HTS providers called all elicited male sexual partners to inform them of their HIV exposure and offer HIV testing at the facility or a convenient location in the community. Initially, up to three attempts were made to notify the partners by phone; if unsuccessful, or if the female index client did not provide a phone number for the partner, HTS providers physically traced the partners in the community. If unsuccessful, two further attempts were made to notify the partners, either by phone or in-person. Partners were classified as lost to follow-up after six unsuccessful attempts or if a partner refused to meet with an HTS provider.

When implementing APS, HTS providers informed the partners of their potential HIV exposure without identifying the index participant. They asked the partners about their HIV testing history, provided HIV counseling, and offered HIV testing. Partners with a prior HIV diagnosis were asked about their current HIV care, and those who were out of care were counseled about the benefits and locations to access care. If a notification occurred over the phone, partners were encouraged to seek HTS at a study site or offered the opportunity for study staff to conduct a home-based HIV test. For partners who chose to seek HTS at a facility or safe space, the HTS provider who conducted the initial outreach generally contacted the partners via telephone to remind them of their testing appointment, rescheduled appointments as needed, conducted HTS, and documented test results, even if HTS was conducted at nonstudy sites. If HTS was completed at a nonstudy site by the partner, results were obtained via self-report. If a notification occurred as part of a home visit, partners were offered HTS after verbal consent per Kenya national guidelines [24]. When possible, HTS providers accompanied HIV-positive partners to the nearest HIV comprehensive care center for linkage to care.

Partner Participant Recruitment and Enrollment

Partners were aged ≥18 years. Recruitment and enrollment of partner participants took place during the tracing visit. Before testing for HIV, partners were invited to enroll in the study; however, they did not need to enroll to get tested. When possible, male partners who tested HIV positive were offered APS for their other female sexual partners.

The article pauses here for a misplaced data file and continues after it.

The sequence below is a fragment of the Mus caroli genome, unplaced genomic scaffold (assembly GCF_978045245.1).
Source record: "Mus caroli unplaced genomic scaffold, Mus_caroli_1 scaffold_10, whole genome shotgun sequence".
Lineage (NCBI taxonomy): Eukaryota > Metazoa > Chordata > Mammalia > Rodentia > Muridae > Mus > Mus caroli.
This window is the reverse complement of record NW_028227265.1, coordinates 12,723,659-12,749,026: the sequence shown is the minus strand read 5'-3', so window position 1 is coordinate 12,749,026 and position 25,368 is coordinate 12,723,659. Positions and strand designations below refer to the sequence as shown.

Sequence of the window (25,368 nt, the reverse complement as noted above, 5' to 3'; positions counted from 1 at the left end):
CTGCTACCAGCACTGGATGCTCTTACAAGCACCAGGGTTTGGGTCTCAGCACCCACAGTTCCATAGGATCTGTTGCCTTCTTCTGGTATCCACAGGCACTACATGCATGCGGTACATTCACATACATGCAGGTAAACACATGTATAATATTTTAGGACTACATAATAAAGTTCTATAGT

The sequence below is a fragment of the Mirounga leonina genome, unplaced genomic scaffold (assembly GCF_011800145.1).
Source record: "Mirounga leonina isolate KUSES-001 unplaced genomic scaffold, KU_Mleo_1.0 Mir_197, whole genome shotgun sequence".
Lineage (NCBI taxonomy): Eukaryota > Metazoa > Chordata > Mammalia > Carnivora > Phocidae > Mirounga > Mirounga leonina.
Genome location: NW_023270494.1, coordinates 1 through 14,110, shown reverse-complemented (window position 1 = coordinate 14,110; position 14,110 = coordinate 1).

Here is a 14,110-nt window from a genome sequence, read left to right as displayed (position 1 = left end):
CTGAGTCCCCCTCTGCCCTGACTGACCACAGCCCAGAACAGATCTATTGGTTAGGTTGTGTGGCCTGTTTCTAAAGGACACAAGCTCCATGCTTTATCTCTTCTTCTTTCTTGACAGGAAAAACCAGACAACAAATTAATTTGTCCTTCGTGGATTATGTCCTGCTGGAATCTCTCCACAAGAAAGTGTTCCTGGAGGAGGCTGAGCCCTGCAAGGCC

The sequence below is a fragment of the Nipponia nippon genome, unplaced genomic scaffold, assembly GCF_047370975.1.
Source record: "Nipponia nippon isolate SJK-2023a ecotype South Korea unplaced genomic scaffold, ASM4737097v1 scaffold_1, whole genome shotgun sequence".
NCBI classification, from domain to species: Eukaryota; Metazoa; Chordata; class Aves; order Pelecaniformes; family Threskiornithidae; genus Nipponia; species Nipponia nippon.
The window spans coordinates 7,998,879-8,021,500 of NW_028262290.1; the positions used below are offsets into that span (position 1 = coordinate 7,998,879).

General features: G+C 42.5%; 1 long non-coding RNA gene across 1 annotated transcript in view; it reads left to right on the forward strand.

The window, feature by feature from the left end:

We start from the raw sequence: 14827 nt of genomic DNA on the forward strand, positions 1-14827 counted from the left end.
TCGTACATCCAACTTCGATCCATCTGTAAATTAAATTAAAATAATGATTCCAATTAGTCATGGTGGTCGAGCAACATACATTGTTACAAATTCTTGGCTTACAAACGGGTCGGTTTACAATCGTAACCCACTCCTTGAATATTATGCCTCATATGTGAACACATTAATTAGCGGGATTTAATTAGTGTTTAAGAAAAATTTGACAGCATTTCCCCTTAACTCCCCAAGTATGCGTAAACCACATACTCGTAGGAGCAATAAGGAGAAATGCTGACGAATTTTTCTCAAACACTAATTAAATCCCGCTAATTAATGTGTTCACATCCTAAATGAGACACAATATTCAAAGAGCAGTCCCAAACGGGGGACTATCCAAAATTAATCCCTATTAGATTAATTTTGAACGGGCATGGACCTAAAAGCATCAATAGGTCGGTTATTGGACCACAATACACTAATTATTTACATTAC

Participant Follow-Up

HTS providers made phone calls to assess linkage to and engagement in care and ART initiation for index clients and partners with HIV at 6 weeks and 6 months postenrollment. At 12 months postenrollment, participants were asked to make a physical visit to the comprehensive care center for clinical care consultation and to conduct an HIV viral load test. For all follow-up timepoints, participants who were not reached after three attempts by phone were physically traced.

IPV Monitoring

Adolescent girls and women reporting IPV within the past month were excluded from participation and instead referred to IPV counseling and other support services, as needed. Those reporting that they had not experienced recent IPV but feared IPV and abuse from a partner were eligible for study participation but had the option to refuse both APS and study participation. They received instructions regarding confidential reporting to clinical providers and study staff, and case report forms documenting any IPV were completed by phone or in person, depending on their preference. We provided additional training on IPV counseling for study staff and ensured that resources had been identified at all sites to safely refer females who reported abuse or concern for their safety. Individuals experiencing IPV were excluded at enrollment to avoid any harm as a result of notifying their partners. However, if they reported IPV at a follow-up visit (after enrollment), they were followed to ensure that they were safe and referred to IPV services as needed. In addition, these data will be helpful in studying the safety of APS.


The effectiveness outcomes included (1) number of persons testing for HIV for the first time among all tested, (2) male partners who are newly diagnosed with HIV versus known to be living with HIV among all tested, (3) linkage to care and initiation of ART by 6 weeks and follow-up at 6 months for male partners with HIV and female index clients, and (4) suppression of plasma HIV RNA levels to <400 copies/µL at 12 months among male partners living with HIV and female index clients. We also monitor adverse events, including IPV and relationship dissolution.

Data Collection

Study data were collected using the open-source Open Data Kit platform using questionnaires administered on Android smartphones or tablets [25]. Data were encrypted for storage on the devices and transferred immediately over an encrypted connection to a secure server at NASCOP. The study database was backed up nightly to a secure server at the University of Washington.